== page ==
‘..And Ebay in general. Even Canon with some of its buy-direct-from-Canon promotions.’
He conceded that not being in a buying group reduced negotiating power with Nikon and Canon. He said in discussions with Canon, it was made clear that the supplier was supremely indifferent as to whether Walch Optics sold its range of high end pro cameras at a 5-to-8 percent margin – or not at all.
Walch Optics’ sound product knowledge and a willingness to spend time with customers to make a sale, combined with its relatively high prices, also opened it up to show-rooming
‘Some people would express interest and then just not come back. Some with good intentions simply noticed the product cheaper elsewhere then they would come back to negotiate a lower price. They are not necessarily all a bunch of sneaky customers.’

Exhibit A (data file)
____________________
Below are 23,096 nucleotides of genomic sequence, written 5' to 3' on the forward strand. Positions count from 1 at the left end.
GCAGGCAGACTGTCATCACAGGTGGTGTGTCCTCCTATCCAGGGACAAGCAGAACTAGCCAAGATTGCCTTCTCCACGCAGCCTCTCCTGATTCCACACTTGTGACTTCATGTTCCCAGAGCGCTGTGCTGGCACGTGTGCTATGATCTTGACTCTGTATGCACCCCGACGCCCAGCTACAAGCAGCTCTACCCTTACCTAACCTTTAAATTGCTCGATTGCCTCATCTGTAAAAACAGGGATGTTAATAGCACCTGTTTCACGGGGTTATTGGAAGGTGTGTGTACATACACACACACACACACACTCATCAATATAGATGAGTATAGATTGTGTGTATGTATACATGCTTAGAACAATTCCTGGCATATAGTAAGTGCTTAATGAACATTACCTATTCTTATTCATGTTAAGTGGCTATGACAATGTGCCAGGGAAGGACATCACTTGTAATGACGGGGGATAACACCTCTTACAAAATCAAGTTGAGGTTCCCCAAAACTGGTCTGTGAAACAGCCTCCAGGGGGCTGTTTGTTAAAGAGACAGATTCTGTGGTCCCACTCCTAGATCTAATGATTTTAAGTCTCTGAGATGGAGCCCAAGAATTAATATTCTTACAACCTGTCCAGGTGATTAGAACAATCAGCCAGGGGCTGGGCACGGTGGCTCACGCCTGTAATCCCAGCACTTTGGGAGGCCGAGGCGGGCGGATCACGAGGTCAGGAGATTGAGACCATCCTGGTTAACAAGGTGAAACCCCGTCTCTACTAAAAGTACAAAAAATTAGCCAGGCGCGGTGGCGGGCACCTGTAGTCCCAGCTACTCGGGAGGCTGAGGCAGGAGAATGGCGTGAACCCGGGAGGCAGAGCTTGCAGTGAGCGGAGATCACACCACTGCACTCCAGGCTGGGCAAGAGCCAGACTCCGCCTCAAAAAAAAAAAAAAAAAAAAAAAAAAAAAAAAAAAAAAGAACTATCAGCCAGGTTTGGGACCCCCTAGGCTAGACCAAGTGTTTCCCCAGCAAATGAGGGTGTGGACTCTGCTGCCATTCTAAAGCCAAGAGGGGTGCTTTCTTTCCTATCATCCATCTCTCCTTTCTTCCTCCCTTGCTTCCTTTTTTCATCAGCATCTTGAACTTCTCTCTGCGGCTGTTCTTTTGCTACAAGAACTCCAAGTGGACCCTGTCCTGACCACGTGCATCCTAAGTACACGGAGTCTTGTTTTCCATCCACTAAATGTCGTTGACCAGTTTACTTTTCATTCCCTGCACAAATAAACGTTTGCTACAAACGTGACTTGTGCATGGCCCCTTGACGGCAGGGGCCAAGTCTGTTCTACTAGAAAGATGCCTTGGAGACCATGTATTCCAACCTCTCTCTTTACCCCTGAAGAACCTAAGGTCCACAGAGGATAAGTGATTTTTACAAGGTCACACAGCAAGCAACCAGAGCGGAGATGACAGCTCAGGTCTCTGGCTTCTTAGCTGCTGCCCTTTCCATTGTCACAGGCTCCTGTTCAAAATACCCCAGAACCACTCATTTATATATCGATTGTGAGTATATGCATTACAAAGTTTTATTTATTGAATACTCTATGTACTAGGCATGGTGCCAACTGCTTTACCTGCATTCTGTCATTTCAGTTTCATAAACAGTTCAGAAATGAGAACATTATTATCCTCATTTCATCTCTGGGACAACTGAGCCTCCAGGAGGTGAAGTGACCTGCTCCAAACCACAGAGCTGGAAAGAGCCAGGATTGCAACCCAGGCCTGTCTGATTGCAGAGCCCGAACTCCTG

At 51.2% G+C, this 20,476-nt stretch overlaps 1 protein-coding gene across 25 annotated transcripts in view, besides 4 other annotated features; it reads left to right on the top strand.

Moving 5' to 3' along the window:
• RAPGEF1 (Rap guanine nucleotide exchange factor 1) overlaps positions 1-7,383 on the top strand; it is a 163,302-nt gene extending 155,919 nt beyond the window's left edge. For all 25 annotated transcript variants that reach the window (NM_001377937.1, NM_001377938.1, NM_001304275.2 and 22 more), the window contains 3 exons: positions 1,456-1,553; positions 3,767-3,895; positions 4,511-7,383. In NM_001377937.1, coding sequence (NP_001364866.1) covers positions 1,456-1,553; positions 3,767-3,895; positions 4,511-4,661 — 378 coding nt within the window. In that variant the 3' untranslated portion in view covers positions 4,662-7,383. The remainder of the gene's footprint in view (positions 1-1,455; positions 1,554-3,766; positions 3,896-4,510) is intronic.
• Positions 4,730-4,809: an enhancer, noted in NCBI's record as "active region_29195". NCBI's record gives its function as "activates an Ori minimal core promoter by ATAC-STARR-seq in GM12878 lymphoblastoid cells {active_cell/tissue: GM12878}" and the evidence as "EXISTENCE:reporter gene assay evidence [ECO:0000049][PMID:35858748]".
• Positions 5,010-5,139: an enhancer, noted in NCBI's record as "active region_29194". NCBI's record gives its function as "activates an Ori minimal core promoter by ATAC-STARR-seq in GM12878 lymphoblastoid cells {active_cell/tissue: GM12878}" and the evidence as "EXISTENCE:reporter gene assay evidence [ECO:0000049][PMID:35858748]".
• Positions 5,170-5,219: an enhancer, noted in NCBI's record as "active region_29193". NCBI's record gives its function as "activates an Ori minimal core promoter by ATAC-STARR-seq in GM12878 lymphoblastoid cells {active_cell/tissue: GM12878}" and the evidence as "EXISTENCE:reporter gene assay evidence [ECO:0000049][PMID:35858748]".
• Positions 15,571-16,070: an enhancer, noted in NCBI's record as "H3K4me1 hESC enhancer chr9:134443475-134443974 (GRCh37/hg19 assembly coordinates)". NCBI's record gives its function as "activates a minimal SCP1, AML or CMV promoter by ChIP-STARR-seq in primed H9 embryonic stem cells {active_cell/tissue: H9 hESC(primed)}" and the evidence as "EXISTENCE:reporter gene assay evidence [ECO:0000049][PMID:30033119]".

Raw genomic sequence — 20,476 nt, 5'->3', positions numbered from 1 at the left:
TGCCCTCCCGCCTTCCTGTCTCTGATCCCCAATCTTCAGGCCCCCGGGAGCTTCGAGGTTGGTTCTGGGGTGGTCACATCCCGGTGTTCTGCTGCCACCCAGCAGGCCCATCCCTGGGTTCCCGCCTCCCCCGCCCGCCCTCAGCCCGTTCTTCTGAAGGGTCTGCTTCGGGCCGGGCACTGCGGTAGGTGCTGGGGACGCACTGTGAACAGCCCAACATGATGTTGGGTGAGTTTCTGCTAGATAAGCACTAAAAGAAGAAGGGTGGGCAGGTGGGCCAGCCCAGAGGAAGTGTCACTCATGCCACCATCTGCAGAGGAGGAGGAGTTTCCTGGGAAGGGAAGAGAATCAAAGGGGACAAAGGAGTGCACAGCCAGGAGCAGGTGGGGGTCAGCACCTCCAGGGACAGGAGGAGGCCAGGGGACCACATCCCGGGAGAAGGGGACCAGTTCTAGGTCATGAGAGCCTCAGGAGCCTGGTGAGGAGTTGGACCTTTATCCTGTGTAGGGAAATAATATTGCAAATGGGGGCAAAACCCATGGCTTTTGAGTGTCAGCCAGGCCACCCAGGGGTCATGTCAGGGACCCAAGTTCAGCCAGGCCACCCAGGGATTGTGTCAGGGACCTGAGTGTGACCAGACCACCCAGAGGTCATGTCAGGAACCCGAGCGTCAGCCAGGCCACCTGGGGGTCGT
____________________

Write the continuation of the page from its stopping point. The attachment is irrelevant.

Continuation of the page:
Walch Optics still sees a future in photography beyond camera repairs. As well as the accessories business, one of its biggest sellers is film, and sharing the premises with prestige printer Full Gamut promises to hold synergies as the two businesses develop.
Meanwhile, over at Stallard’s Camera House Hobart, there has been more growth over the past two years than at the stores in Launceston and Devonport.
‘Perfect Prints was always going to be difficult. Even when Tim was there he supplemented it with photography,’ he said. (Tim Jones ran a side-business selling prints from his photography at events such as the Sydney Hobart Yacht Race (which led to his death in an air crash) and Targa Tasmania.